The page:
commitment to walk in the newness of life that we made at our baptism. Because
we are yet sinners, the yearly footwashing indicates our desire to "clean our
slate," so to speak, in a reaffirmation of our baptismal vow. But, this explains
only having our own feet washed. Why is it necessary to wash the feet of others?
"So after he had washed their feet, and had taken his garments, and was set down
again, he said unto them, Know ye what I have done to you? Ye call me Master and
Lord: and ye say well; for so I am. If I then, your Lord and Master, have washed
your feet; ye also ought [ must, obligated, duty-bound ] to wash one another's
feet. For I have given you an example, that ye should do as I have done to you."
In the same way that we want to be clean before God, He requires us to help
other brethren to be clean before God in our common spiritual quest. Jesus
taught, "This is my commandment, That ye love one another, as I have loved you.
Greater love hath no man than this, that a man lay down his life for his
friends." (John 15:12-13) Jesus laid His life down for us, so we must lay our
lives down for others - but how do we do that? When a brother or sister has
strayed and allowed a serious sin to enter their life - we must serve them by
going to their spiritual rescue, no matter what it takes - that is laying down
our life for them.
James tells us how we are to go to the rescue of every brother or sister in
Christ who is experiencing a spiritual problem. "Brethren, if any of you do err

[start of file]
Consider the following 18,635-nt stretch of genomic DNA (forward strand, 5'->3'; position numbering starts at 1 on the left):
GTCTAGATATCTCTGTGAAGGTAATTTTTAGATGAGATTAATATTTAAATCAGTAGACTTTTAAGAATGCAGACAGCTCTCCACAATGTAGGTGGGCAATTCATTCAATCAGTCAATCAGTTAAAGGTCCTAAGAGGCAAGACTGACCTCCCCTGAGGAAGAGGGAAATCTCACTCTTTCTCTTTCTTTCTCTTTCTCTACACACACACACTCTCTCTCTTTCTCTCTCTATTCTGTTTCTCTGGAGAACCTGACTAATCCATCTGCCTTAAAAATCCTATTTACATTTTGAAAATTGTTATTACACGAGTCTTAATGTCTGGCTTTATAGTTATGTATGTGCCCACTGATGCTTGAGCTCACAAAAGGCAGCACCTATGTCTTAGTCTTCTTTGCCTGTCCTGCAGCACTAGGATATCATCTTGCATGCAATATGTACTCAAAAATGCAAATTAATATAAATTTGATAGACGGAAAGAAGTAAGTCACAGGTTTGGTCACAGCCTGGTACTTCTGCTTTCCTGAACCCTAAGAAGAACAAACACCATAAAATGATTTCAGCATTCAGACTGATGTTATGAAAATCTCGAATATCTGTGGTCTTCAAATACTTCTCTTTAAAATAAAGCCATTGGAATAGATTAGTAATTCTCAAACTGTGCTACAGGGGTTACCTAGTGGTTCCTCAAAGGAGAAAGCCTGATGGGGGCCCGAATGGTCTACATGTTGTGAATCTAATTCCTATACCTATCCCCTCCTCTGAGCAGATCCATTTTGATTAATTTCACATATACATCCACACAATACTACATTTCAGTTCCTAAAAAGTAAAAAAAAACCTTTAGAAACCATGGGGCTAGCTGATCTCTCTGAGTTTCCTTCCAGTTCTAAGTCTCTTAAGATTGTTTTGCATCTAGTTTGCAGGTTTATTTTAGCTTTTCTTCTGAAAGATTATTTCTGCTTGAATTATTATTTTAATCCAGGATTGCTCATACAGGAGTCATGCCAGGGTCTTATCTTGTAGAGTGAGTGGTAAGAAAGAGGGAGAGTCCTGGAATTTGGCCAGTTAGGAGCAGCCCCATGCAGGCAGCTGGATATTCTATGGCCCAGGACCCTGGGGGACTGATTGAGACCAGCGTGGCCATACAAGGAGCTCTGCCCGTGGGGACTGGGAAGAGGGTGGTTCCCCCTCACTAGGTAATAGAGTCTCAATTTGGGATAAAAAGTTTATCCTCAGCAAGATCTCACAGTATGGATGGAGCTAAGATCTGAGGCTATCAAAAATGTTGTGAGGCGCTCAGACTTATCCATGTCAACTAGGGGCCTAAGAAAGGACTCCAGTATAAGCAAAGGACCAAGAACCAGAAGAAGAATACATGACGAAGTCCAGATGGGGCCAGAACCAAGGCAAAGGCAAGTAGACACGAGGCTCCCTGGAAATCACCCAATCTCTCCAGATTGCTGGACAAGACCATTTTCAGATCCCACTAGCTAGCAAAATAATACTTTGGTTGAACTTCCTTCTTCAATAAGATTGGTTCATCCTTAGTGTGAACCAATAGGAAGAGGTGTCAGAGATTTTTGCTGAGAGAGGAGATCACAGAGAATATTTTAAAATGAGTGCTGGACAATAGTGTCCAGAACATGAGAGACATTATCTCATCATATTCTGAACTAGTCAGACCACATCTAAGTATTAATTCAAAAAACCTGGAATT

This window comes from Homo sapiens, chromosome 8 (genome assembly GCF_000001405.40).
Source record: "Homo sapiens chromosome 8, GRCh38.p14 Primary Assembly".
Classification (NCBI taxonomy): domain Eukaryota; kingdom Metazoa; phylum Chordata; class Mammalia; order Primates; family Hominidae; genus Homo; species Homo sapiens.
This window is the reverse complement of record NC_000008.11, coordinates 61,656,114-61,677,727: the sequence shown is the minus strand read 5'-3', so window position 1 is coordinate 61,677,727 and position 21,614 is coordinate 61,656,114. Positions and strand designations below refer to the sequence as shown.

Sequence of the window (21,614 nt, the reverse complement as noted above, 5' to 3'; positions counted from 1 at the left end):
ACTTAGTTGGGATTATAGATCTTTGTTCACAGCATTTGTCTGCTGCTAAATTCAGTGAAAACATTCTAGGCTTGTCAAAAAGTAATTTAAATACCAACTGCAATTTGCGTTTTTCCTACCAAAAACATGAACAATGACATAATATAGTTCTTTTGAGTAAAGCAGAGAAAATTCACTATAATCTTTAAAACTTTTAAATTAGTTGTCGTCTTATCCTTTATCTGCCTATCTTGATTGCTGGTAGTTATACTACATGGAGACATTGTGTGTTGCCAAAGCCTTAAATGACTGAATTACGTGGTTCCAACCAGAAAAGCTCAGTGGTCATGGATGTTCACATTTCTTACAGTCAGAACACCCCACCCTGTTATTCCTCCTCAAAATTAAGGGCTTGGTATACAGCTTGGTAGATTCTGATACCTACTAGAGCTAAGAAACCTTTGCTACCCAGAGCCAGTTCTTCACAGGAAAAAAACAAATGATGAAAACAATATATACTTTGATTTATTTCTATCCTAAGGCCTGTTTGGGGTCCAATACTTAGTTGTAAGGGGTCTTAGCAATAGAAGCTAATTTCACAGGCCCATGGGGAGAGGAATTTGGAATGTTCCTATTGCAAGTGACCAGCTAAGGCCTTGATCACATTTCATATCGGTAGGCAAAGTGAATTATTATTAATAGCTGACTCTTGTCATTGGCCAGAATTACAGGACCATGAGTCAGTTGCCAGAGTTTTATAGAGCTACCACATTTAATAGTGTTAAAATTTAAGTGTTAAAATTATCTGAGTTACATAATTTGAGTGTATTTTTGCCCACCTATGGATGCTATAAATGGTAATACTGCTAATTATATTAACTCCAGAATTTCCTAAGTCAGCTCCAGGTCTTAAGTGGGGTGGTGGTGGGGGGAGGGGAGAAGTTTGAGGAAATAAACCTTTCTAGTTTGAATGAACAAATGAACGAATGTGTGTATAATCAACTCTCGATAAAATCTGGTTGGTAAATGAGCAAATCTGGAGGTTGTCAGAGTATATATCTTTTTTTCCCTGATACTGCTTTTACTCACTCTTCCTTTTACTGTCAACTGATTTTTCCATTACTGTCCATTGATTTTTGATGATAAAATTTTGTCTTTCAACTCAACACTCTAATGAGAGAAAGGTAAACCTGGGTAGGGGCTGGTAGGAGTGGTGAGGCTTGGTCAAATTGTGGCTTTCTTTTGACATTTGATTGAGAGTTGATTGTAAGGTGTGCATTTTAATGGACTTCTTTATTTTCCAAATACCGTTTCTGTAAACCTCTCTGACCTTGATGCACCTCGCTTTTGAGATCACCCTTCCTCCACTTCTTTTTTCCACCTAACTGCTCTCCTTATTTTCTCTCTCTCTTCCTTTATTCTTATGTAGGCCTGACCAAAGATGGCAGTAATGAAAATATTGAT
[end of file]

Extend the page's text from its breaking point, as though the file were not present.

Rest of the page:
from the truth, and one convert him; Let him know, that he which converts [turns
around] the sinner from the error of his way shall save a soul from death, and
shall hide a multitude of sins." (James 5:19-20) This is a perfect example of
the spiritual application of the footwashing. We, therefore, must wash the feet
of one another.
Not only must we have an attitude of being willing to lay our life down for
others, we must actively intervene in their lives whenever they go astray so
that they may live. "Truly, truly, I say unto you, the servant is not greater
than his lord; neither he that is sent greater than he that sent him. If ye know
these things, happy are ye if ye do them... A new commandment I give unto you,
That ye love one another; as I have loved you, that ye also love one another. By
this shall all men know that ye are my disciples, if ye have love one to
another." (John 13:16-17, :34-35)
Jesus gave us this priority: "Whoever would be first and foremost among you, let
him be your bond slave, even as the Son of man came not to be waited upon, but
to serve, and to give His life..." (Matt 20:27-28)
The footwashing ceremony defines our relationship with God and our fellow man.
The footwashing symbolizes our renewed commitment to walk in the newness of life
that we made at our baptism. "Therefore we are buried with him by baptism into
death: that like as Christ was raised up from the dead by the glory of the
Father, even so we also should walk in newness of life." (Romans 6:4)
||"A Servant's Towel"